Despite the Supreme Court’s recent rulings on the Defense of Marriage Act (DOMA), committed same-sex couples don’t enjoy the same legal protections that traditional marriages have in Louisiana, at least for now.
When it comes to matters of law, choosing an attorney that understands your concerns as a client should be a priority. Loyola Law School graduates and law partners Ryan Delaney and Brandon Robb certainly recognize and are addressing the underserved legal needs of the gay community. While there have always been LGBT-friendly attorneys, Delaney & Robb is the first law firm in the state of Louisiana that specifically markets itself as such. Although they’ve only been open since the first week of June, clients are already coming in, understandably emotional. “[They] almost start crying. [Our clients] never thought there would be a firm openly supporting them,” states Delaney. Being openly gay themselves, Delaney & Robb provides a comfort zone from which to work. “We have their best interests in mind because we are in the same boat [as our clients].”
Delaney & Robb offers the same types of services as traditional law firms, such as estate planning, family law, custody issues, medical powers of attorney, and real estate legalities. However, gay couples “don’t have the same legal avenues that traditional marriage have,” so it is necessary to utilize certain tools, such as power of attorney, when necessary.
Robb states that a common misconception is that gay rights “automatically refers to HIV, AIDS discrimination, and medical needs,” but is quick to point out that gay couples are just like everybody else and have the same concerns that straight couples do. People divert to discrimination, but he emphasizes that individuals need to look past their own religious views and “see the privileges that people lack.” For example, without the protections of marriage, your partner is no more than a “legal stranger” in the eyes of the law, which is pertinent in matters concerning adoption, purchasing a home, or any other important joint decision that would otherwise be protected for straight, married couples.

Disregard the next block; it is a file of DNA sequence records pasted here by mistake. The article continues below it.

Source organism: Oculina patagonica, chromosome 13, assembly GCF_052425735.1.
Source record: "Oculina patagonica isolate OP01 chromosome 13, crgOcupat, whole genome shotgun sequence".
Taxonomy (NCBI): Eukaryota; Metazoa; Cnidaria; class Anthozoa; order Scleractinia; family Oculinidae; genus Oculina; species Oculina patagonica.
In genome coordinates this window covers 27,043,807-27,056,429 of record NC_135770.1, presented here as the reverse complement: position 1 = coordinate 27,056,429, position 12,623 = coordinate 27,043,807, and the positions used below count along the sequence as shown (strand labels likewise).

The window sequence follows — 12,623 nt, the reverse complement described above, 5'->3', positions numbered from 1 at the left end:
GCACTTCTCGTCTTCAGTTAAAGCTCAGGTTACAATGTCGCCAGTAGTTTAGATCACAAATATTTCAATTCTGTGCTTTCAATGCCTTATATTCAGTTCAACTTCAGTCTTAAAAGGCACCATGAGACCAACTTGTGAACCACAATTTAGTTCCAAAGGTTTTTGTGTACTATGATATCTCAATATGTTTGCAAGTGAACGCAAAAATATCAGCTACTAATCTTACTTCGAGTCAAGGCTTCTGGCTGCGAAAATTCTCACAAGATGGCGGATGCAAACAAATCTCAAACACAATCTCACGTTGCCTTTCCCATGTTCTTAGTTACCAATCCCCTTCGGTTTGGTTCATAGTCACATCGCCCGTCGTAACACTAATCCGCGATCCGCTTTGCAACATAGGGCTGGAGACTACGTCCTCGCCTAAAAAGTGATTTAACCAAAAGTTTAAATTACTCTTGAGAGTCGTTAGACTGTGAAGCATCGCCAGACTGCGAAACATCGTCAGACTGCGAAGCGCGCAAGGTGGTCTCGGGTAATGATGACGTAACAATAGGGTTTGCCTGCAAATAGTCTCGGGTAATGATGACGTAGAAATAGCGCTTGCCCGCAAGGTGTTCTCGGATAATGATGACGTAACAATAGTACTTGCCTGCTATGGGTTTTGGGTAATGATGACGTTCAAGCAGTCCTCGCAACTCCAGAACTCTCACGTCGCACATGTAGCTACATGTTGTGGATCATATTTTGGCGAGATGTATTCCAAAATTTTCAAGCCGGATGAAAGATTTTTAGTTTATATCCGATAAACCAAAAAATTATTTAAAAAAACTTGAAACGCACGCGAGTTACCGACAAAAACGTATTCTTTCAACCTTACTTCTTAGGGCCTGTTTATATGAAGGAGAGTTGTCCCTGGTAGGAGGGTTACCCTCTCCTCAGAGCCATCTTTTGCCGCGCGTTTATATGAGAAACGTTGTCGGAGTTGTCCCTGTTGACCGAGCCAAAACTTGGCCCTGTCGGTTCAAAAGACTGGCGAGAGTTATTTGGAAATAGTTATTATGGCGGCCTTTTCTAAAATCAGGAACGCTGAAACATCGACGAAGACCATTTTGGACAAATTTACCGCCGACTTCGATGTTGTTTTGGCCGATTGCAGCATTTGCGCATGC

Unfortunately, “Since [gay] marriage isn’t legal here, it [the DOMA overturn] doesn’t do a whole lot for couples here,” states Delaney, but with the recent changes in gay rights, new questions arise. “If a couple got married in a legal state, what does that mean?” Delaney wonders. “Does the federal government extend tax benefits to them? On a whole, it was a pretty good step in the right direction. It’s a good moral standing, even if it doesn’t have a legal standing.”
Delaney is optimistic for the future of gay rights in Louisiana. “I think it’s going to accelerate progress. Local polls are showing people are in favor.” For now, he suggests that his clients take the legal steps that they can “in the absence of marriage equality in the state of Louisiana.”
For more information, visit DelaneyAndRobb.com, email firstname.lastname@example.org, or call (504)267-9700. The law firm of Delaney & Robb is located at 2800 Veterans Memorial Boulevard, Suite 213, in Metairie.
Latest posts by Christy Lorio (see all)
- Momma Tried, a Conceptual Nudie Mag | Review - November 23, 2013
- Pursuing a College Degree as a Non-Traditional Student - November 18, 2013
- Escape to Ship Island - September 4, 2013